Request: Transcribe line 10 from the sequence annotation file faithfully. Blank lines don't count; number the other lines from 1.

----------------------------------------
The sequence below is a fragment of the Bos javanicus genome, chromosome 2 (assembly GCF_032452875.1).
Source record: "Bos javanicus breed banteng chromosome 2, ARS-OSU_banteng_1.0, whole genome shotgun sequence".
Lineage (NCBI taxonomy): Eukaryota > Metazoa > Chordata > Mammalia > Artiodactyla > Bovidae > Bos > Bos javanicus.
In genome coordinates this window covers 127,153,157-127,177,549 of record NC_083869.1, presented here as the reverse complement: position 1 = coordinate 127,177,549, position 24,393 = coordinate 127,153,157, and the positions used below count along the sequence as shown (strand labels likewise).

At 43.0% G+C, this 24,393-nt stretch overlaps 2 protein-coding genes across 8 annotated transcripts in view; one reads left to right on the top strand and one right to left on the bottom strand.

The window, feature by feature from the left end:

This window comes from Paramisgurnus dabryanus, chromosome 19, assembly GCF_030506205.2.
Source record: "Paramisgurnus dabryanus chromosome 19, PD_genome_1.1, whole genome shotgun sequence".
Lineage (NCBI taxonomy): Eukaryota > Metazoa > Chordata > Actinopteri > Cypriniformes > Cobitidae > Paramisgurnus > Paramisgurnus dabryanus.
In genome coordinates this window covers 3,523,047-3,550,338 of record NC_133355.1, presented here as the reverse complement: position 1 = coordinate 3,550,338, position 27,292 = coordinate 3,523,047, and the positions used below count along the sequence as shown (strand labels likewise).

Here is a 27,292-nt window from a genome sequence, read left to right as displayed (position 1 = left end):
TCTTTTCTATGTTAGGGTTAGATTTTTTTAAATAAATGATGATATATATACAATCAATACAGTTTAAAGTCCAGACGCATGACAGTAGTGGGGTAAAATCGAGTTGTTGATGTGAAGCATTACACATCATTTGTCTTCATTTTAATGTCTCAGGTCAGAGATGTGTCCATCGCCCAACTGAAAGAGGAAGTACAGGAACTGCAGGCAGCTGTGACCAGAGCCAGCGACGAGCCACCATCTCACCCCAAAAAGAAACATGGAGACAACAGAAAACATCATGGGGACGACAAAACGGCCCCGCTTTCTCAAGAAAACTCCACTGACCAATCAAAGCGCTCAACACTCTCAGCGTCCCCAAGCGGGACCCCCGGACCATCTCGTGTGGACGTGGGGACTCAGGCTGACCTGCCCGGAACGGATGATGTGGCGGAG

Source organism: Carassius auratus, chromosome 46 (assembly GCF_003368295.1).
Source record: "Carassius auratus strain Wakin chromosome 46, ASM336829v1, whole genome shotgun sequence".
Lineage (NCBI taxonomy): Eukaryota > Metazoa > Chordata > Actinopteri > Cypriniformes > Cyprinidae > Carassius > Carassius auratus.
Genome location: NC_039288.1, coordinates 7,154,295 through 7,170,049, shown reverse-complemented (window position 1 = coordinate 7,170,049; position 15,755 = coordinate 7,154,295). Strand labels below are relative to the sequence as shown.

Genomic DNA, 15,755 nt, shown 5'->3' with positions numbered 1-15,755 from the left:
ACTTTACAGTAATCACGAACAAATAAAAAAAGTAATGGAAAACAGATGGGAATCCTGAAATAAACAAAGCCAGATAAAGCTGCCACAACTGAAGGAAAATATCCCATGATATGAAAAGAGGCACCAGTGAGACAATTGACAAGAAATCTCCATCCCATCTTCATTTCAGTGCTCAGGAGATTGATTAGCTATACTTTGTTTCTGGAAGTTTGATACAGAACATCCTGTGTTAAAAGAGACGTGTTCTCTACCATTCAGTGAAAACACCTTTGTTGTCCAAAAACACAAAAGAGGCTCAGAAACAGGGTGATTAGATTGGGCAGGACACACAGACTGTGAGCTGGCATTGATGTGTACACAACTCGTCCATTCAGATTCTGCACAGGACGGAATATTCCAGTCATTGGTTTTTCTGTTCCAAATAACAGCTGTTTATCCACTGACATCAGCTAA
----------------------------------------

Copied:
In genome coordinates this window covers 3,523,047-3,550,338 of record NC_133355.1, presented here as the reverse complement: position 1 = coordinate 3,550,338, position 27,292 = coordinate 3,523,047, and the positions used below count along the sequence as shown (strand labels likewise).